A Matter of Faith (1)



After graduating from Grant Medical College, Bombay in 1945, I spent two years as Captain in the Indian Army Medical Corps (General Duty Medical Officer) in and around Pune. My last posting was in Jabalpur. I got an early discharge from the Army and went to Britain where I spent nine years doing my Fellowship and various resident jobs in almost all subjects except neurosurgery. That was when I started doing plastic surgery under Sir Harold Gillies and later with Mowlem in London and Wallace in Edinburgh.

After that long stint in United Kingdom I returned to Pune and worked for three years with Dr E.H. Coyajee at the Jehangir Nursing Home which was a relatively small place in those days. I was the first full-time surgeon there and built the Surgical Department of the hospital where I did all kinds of surgery, including plastic surgery, general abdominal surgery, urology and even some chest and orthopaedic surgery.

During my stay in Pune I happened to go one evening on a pedal cycle towards the hills and saw the Kondhwa Leprosy Hospital which was still under the Government of Maharashtra. It was an old Scottish Mission Leprosarium which was in a grim state. There was a barbed wire fence and armed police standing outside. Inside it was filthy and dirty.

In those days, I didn't have much plastic surgery to do. At Kondhwa, I saw a lot of deformities, particularly of the face. I wondered if something could be done. Firstly, I could not find anything written in the books about this and I had not even heard of the work done in Vellore, where a hospital had been started a few years earlier. For another thing, I did not know how to start in that place since there were hardly any facilities. Shortly after that, the Kondhwa Leprosy Hospital was taken over by the Poona District Leprosy Committee under Dr.Bandorawalla. They certainly cleaned up the place. In the small circle of buildings put up by missionaries, one little building with many glass windows was the Operation Theatre and in the circle were the other small wards. A rickety wooden table with thin metal legs tied with a piece of string was the only furniture in the Operation Theatre suite! How was one to work under such circumstances? I could not get any nurse or doctor or anaesthetist to help me, but I picked up courage and took the instruments and gowns and everything else from Pune. For the first two visits, I had to go on my bicycle. But later a road was opened and I was provided with a jeep.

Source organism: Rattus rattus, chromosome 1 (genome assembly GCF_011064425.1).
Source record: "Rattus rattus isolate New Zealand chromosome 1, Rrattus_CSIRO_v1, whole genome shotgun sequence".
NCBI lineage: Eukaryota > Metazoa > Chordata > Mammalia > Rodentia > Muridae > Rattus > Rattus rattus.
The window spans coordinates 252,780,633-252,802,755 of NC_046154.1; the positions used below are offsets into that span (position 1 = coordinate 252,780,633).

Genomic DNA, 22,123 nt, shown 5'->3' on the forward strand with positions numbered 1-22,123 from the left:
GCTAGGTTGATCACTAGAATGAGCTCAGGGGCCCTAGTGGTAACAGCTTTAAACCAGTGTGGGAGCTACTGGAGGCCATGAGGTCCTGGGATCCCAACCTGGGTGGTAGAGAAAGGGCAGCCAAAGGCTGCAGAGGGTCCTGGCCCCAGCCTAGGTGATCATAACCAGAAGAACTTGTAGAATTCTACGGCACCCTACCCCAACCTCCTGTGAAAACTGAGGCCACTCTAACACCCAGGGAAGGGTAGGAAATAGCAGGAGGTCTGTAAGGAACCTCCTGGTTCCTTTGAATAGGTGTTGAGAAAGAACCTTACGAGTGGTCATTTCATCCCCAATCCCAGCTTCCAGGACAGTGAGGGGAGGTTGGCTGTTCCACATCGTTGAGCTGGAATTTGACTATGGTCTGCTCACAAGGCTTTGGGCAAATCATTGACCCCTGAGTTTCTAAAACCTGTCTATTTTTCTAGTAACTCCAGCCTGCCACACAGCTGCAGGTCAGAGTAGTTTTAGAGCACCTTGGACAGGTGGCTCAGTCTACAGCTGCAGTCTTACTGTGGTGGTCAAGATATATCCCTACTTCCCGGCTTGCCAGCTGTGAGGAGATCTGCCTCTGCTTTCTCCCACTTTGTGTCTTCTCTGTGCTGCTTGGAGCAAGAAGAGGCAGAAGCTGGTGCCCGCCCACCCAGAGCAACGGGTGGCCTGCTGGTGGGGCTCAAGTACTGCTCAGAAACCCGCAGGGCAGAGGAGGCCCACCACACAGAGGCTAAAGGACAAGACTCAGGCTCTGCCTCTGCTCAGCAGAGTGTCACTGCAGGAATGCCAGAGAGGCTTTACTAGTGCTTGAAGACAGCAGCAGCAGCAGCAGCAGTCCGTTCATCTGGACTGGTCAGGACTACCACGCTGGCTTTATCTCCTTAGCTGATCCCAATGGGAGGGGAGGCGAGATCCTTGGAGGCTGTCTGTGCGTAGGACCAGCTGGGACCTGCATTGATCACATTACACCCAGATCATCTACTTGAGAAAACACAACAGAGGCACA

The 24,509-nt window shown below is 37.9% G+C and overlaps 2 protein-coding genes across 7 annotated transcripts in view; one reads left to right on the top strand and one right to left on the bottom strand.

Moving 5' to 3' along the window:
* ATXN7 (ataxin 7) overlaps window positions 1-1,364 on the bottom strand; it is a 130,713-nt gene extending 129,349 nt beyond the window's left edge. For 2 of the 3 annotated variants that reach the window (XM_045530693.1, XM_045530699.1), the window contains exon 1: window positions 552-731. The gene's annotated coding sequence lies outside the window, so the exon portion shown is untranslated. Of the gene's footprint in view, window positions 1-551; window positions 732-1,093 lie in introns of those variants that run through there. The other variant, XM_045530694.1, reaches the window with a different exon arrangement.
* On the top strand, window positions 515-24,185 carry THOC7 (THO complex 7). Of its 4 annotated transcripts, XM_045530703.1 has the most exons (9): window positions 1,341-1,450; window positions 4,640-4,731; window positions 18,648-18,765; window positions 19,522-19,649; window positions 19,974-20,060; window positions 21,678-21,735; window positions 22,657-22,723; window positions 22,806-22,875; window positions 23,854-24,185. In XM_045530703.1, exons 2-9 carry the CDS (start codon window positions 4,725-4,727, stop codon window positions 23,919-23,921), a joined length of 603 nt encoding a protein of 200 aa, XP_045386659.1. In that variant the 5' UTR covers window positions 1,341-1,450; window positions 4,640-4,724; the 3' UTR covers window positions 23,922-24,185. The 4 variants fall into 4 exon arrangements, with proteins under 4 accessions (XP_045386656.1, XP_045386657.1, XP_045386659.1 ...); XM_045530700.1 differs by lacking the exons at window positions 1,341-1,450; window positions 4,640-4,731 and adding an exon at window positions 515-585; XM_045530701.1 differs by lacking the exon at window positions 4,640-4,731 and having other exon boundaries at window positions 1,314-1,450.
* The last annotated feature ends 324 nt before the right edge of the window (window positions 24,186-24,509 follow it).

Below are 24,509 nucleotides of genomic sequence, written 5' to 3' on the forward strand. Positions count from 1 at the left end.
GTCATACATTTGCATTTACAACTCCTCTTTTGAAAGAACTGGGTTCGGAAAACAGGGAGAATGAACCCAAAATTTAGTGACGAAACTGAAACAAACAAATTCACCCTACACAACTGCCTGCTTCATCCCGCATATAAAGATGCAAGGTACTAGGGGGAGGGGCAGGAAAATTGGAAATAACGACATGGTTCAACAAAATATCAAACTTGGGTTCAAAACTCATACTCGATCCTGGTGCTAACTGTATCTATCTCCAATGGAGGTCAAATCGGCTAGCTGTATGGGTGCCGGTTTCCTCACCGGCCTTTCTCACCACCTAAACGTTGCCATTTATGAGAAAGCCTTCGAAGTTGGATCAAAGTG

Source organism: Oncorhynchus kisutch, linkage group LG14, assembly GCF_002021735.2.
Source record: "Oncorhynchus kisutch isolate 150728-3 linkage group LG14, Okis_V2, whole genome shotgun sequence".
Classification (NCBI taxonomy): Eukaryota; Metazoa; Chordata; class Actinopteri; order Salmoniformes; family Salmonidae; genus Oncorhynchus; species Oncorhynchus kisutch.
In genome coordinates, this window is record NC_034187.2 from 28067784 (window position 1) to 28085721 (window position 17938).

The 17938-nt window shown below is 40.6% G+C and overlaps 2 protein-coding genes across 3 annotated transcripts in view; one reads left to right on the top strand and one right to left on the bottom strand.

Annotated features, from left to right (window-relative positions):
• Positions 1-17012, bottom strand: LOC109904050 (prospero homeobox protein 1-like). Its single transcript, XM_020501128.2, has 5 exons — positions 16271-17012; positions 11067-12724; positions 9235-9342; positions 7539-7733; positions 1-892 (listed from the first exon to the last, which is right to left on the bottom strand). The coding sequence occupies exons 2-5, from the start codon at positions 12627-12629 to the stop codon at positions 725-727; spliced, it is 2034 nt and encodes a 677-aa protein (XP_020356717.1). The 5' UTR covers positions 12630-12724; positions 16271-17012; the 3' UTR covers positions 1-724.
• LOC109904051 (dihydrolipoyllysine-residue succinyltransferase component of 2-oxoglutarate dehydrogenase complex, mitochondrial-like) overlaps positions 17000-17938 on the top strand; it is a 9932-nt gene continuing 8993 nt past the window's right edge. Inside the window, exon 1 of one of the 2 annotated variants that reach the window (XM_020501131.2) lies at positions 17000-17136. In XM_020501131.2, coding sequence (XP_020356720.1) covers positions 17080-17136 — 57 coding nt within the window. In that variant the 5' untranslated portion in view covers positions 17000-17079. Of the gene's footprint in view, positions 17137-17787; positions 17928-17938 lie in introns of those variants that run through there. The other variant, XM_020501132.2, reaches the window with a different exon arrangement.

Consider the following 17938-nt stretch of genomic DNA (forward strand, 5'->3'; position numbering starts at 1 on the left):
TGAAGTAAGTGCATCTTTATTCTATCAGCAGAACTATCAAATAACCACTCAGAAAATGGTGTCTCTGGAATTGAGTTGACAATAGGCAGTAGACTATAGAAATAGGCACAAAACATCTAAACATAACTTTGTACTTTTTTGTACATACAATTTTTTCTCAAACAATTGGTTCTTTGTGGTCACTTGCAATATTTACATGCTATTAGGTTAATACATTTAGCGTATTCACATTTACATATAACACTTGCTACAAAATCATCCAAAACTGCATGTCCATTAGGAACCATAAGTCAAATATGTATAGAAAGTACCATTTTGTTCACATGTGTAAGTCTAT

On March 13, 1958, I took the bold step of starting surgery at the Kondhwa Leprosy Hospital, seven miles from Pune. Naturally no one was willing to be the first guinea pig for this young doctor who wished to operate in a small room without the benefit of electricity, running water, a steriliser or an anaesthetist. I myself was scared not only of working under these conditions but also of contracting leprosy. But there was no other alternative, as my famous Chief, Sir Harold Gillies, had left Rs 100 at this Leprosarium for Dr Antia to start a Plastic Surgery Unit! A few months later came a letter from England to enquire as to what I was planning to do with his money! And so, start I must, and start I did. The first operation was for closing a hole in the nose of an old woman, Aminabai, possibly caused by syphilis which was wrongly diagnosed as due to leprosy. She was mentally not all there, and was the only patient who could be inveigled into being operated according to a complicated plan designed by Gillies during his visit: a cartilage graft in a tube pedicle under local anaesthesia. I found some patients to help me boil the surgical instruments. Another patient was taught to wear a cap and mask, gown and gloves, and he assisted me at the operation which went off reasonably well except that halfway during surgery, the rope holding together the metal legs of the table snapped and everything fell on the ground, including the patient! The operation had to be completed on the floor with the cartilage inserted after washing it in penicillin solution. There was no infection! Dr Ross Innes whom I met in England a decade later told me that while working as a missionary at Kondhwa in the forties, he used to carry this folding table to Pune to conduct operations and deliveries and that he was not surprised that the rope he tied to hold the legs two decades earlier, had given way.

Compilation of professional reminiscences of specialists - edited by M.V.Kamath and Dr.Rekha Karmarkar.